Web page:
Whereas the Congress of the United States did by an act approved on the 22d day of February, 1889, provide that the inhabitants of the Territory of Dakota might upon the conditions prescribed in the said act become the States of North Dakota and South Dakota; and
Whereas it was provided by said act that the area comprising the Territory of Dakota should for the purposes of the act be divided on the line of the seventh standard parallel produced due west to the western boundary of said Territory, and that the delegates elected as therein provided to the constitutional convention in districts south of said parallel should at the time prescribed in the act assemble in convention at the city of Sioux Falls; and
Whereas it was provided by the said act that the delegates elected as aforesaid should, after they had met and organized, declare on behalf of the people of South Dakota that they adopt the Constitution of the United States, whereupon the said convention should be authorized to form a constitution and State government for the proposed State of South Dakota; and
Whereas it was provided by said act that the constitution so adopted should be republican in form and make no distinction in civil or political rights on account of race or color, except as to Indians not taxed, and not be repugnant to the Constitution of the United States and the principles of the Declaration of Independence, and that the convention should, by an ordinance irrevocable without the consent of the United States and the people of said States, make certain provisions prescribed in said act; and
Whereas it was provided by said act that the constitutions of North Dakota and South Dakota should, respectively, incorporate an agreement, to be reached in accordance with the provisions of the act, for an equitable division of all property belonging to the Territory of Dakota, the disposition of all public records, and also for the apportionment of the debts and liabilities of said Territory, and that each of said States should obligate itself to pay its proportion of such debts and liabilities the same as if they had been created by such States respectively; and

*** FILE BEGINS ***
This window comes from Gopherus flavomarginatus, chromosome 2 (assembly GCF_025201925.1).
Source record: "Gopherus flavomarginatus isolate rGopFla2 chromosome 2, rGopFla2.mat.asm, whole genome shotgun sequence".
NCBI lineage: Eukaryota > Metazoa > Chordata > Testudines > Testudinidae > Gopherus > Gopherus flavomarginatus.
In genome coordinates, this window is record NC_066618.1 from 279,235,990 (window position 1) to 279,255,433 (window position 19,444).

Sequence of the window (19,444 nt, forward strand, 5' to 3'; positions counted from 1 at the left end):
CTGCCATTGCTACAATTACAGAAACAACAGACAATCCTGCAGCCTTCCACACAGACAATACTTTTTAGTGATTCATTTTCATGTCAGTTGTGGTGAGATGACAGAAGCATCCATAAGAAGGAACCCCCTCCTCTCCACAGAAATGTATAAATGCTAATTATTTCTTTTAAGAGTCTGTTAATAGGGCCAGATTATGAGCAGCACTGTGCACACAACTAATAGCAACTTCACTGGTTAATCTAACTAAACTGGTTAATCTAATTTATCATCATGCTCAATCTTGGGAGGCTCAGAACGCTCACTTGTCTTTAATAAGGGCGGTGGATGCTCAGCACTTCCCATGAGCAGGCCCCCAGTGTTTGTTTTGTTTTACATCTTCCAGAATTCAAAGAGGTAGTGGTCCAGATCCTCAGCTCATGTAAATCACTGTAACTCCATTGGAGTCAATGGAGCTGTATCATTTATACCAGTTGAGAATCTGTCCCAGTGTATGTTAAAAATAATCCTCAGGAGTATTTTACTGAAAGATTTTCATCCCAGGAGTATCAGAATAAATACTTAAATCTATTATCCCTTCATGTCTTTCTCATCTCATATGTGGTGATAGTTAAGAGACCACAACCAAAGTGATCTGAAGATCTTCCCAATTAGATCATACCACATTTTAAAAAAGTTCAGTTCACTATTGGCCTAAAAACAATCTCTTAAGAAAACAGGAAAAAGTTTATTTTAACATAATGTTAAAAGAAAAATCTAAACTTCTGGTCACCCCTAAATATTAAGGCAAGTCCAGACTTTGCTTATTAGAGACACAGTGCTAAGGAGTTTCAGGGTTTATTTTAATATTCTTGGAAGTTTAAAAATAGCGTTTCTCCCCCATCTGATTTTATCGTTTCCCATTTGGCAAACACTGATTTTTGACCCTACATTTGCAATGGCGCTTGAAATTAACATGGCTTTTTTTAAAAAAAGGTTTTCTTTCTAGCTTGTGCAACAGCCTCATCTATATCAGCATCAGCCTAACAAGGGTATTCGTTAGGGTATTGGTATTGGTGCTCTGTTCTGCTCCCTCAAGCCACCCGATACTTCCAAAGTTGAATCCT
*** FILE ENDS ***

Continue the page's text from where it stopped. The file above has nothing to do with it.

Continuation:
Whereas it was provided by said act that at the election for delegates to the constitutional convention in South Dakota, as therein provided, each elector might have written or printed on his ballot the words "For the Sioux Falls constitution" or the words "Against the Sioux Falls constitution;" that the votes on this question should be returned and canvassed in the same manner as the votes for the election of delegates, and if a majority of all votes cast on this question should be "For the Sioux Falls constitution" it should be the duty of the convention which might assemble at Sioux Falls, as provided in the act, to resubmit to the people of South Dakota, for ratification or rejection, at an election provided for in said act, the constitution framed at Sioux Falls and adopted November 3, 1885, and also the articles and propositions separately submitted at that election, including the question of locating the temporary seat of government, with such changes only as related to the name and boundary of the proposed State, to the reapportionment of the judicial and legislative districts, and such amendments as might be necessary in order to comply with the provisions of the act; and